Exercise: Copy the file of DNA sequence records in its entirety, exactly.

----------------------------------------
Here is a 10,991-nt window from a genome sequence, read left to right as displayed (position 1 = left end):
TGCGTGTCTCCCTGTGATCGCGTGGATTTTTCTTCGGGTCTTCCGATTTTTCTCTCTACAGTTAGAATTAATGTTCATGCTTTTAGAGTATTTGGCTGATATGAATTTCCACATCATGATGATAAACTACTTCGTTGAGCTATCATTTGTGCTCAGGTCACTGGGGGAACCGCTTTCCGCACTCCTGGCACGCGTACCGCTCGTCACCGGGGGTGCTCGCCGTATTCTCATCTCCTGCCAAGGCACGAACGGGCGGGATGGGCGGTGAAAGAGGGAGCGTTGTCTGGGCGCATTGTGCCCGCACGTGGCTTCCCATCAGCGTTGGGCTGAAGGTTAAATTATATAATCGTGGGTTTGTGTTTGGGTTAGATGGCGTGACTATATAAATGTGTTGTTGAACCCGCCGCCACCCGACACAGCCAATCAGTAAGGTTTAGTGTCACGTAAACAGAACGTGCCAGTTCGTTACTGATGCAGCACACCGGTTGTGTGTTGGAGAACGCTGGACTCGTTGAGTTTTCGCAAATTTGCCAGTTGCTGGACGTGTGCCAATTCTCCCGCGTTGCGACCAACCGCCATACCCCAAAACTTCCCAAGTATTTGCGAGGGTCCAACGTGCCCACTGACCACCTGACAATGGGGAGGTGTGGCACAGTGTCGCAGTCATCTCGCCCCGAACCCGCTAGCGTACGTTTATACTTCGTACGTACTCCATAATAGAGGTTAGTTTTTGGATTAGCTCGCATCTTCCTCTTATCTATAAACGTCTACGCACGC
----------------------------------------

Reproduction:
Here is a 10,991-nt window from a genome sequence, read left to right as displayed (position 1 = left end):
TGCGTGTCTCCCTGTGATCGCGTGGATTTTTCTTCGGGTCTTCCGATTTTTCTCTCTACAGTTAGAATTAATGTTCATGCTTTTAGAGTATTTGGCTGATATGAATTTCCACATCATGATGATAAACTACTTCGTTGAGCTATCATTTGTGCTCAGGTCACTGGGGGAACCGCTTTCCGCACTCCTGGCACGCGTACCGCTCGTCACCGGGGGTGCTCGCCGTATTCTCATCTCCTGCCAAGGCACGAACGGGCGGGATGGGCGGTGAAAGAGGGAGCGTTGTCTGGGCGCATTGTGCCCGCACGTGGCTTCCCATCAGCGTTGGGCTGAAGGTTAAATTATATAATCGTGGGTTTGTGTTTGGGTTAGATGGCGTGACTATATAAATGTGTTGTTGAACCCGCCGCCACCCGACACAGCCAATCAGTAAGGTTTAGTGTCACGTAAACAGAACGTGCCAGTTCGTTACTGATGCAGCACACCGGTTGTGTGTTGGAGAACGCTGGACTCGTTGAGTTTTCGCAAATTTGCCAGTTGCTGGACGTGTGCCAATTCTCCCGCGTTGCGACCAACCGCCATACCCCAAAACTTCCCAAGTATTTGCGAGGGTCCAACGTGCCCACTGACCACCTGACAATGGGGAGGTGTGGCACAGTGTCGCAGTCATCTCGCCCCGAACCCGCTAGCGTACGTTTATACTTCGTACGTACTCCATAATAGAGGTTAGTTTTTGGATTAGCTCGCATCTTCCTCTTATCTATAAACGTCTACGCACGC